Table of Contents

In Solidity, there is no concept of floating point. If you’re reading this then I am assuming that you must know the difference between integers and floating point numbers. A floating point number represents a decimal value like 1.25, while an integer does not. Let’s find out what role floating numbers play in the division.

## Division in general

When you divide any two numbers, the result can either be in decimal or integer form. For instance, if you divide 5 by 2, the answer is 2.5, which is a decimal number. On the other hand, if you divide 4 by 2, the answer is 2, which is an integer.

So, how do programming languages account for this difference? Before exploring how Solidity deals with this issue, let’s first examine how Python handles it.

## Division in Python

Python is a powerful programming language that provides support for the float data type. This data type allows for the manipulation of floating-point numbers, which can be useful in a variety of computational tasks. In particular, the float data type enables easy division between two floating point numbers, allowing for precise and accurate results in your code.

Let’s look at an example.

```
a = 5.0
b = 2.0
res = a/b
# output will be 2.5
```

You can see why having float-type data is beneficial for programming languages. It helps them find and store the right answer of division between any two numbers. This way you find the right answer to division and you don’t lose any data.

Unlike many programming languages, Solidity doesn’t support floating numbers. Let’s find out what answer we get after doing the simple division in Solidity.

**🔥 Check this course out:** Create Your Own Ethereum Token in Just 30 Mins

## The problem of division in Solidity

Solidity offers two types of integers – signed (`int`

) and unsigned integers (`uint`

).

### Example code #1

Let’s perform a division on unsigned integers in Solidity using the following code.

```
// SPDX-License-Identifier: MIT
pragma solidity ^0.8.20;
contract ExampleContract {
// We will use these variables to perform the division
uint256 num_1;
uint256 num_2;
// constructor function is used to initialize the num_1 and num_2 variables
constructor(uint256 aNum, uint256 bNum) {
num_1 = aNum;
num_2 = bNum;
}
// division function will perform the division functionality
// and return the result
function division() public view returns (uint256) {
return num_1 / num_2;
}
}
```

This code will give you the following output for the 5 divided by 2 examples.

It seems there is an issue here. The `division`

function provided us with an output of 2 instead of 2.5. This indicates that Solidity rounded up the 2.5 and returned 2 as the result. Moreover, it appears that Solidity does not support floating numbers. You can verify this by testing the code in the Remix IDE.

If you divide 5 by 3, Solidity will round the output to 1 instead of 1.666 on a calculator.

Let’s take another example.

### Example code #2

Let’s perform multiplication and division in one line and see what happens.

```
// SPDX-License-Identifier: MIT
pragma solidity ^0.8.20;
contract ExampleContract {
// We will use these variables to perform the division
uint256 num_1;
uint256 num_2;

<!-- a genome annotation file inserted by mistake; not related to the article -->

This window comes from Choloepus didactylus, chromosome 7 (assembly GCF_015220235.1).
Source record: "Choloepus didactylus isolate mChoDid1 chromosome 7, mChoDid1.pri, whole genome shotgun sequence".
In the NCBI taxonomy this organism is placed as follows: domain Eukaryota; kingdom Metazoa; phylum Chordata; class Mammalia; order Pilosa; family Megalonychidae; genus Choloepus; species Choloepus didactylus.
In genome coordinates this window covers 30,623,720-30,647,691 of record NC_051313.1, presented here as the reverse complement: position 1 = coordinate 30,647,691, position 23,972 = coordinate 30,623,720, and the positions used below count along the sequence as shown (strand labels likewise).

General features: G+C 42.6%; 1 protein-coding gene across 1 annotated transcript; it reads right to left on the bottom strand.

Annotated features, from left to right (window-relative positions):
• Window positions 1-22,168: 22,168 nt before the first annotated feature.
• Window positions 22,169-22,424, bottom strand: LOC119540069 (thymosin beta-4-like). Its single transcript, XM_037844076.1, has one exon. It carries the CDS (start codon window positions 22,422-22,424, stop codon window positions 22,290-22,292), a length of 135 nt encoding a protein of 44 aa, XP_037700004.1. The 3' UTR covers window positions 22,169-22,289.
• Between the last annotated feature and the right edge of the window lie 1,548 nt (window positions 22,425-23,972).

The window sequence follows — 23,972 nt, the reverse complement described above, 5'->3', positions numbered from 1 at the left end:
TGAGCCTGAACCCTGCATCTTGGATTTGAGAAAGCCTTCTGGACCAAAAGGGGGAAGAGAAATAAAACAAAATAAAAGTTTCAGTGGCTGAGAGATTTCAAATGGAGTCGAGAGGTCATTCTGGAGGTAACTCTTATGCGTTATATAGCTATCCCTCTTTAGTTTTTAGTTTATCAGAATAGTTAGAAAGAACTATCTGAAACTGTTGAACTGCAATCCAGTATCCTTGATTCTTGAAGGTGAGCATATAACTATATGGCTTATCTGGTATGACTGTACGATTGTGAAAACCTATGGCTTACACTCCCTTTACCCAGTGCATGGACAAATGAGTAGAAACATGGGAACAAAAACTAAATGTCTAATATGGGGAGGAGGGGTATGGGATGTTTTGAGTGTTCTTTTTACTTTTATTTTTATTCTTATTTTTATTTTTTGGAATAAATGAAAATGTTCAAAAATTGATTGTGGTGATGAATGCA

uint256 num_3;
// constructor function is used to initialize the num_1 and num_2 variables
constructor(uint256 aNum, uint256 bNum, uint256 cNum) {
num_1 = aNum;
num_2 = bNum;
num_3 = cNum;
}
// division function will perform the division functionality
// and return the result
function division() public view returns (uint256) {
return num_1 / num_2;
}
function divAndMul() public view returns (uint256) {
return (num_1 * num_2) / num_3;
}
}
```

After entering the inputs 2, 3, and 5 for the `divAndMul`

function in Remix IDE, the following output is obtained:

Upon running the Solidity code, it resulted in 1, whereas the calculator gives 1.2 for the same input.

Now, you get the idea of how tricky it is to perform the division in Solidity.

## How to prevent division error in Solidity?

The most common way to solve the division error in Solidity is by using a multiplier. A multiplier is an additional variable with a value of 10, 100, or 1000. To solve the issue, we multiply the numerator by the multiplier and then divide the result by the denominator. For example, if we use a multiplier of 100, we would multiply the numerator by 100 and then divide the result by the denominator. Let’s look at the example code for this.

```
// SPDX-License-Identifier: MIT
pragma solidity ^0.8.20;
contract ExampleContract {
// We will use these variables to perform the division
uint256 num_1;
uint256 num_2;
uint256 num_3;
uint256 multiplier;
// constructor function is used to initialize the num_1 and num_2 variables
constructor(uint256 aNum, uint256 bNum, uint256 cNum) {
num_1 = aNum;
num_2 = bNum;
num_3 = cNum;
multiplier = 100;
}
// division function will perform the division functionality
// and return the result
function division() public view returns (uint256) {
return (num_1 * multiplier) / num_2;
}
function divAndMul() public view returns (uint256) {
return (num_1 * num_2 * multiplier) / num_3;
}
}
```

After entering inputs 2, 3, and 5 respectively, we received the following output in Remix IDE for both functions:

If you divide 120 by 100, you’ll get 1.2, which is what we want. If you divide 66 by 100, you’ll get 0.66, which is also what we want. Therefore, using the multiplier resolved the issue.

🔥 **Check this course out:** Build a Semi-Fungible ERC404 Tokens’ Marketplace

## Conclusion

There are also other methods to resolve this issue, but using the multiplier method is the common and easy way. You can also use libraries like ABDKMath64x64 to resolve the division error.

**Try it out, ask us questions, and tell us how it went by tagging Metaschool on Social Media.**

**Follow us on** –

🔮Twitter – https://twitter.com/0xmetaschool

🔗LinkedIn – https://www.linkedin.com/company/0xmetaschool/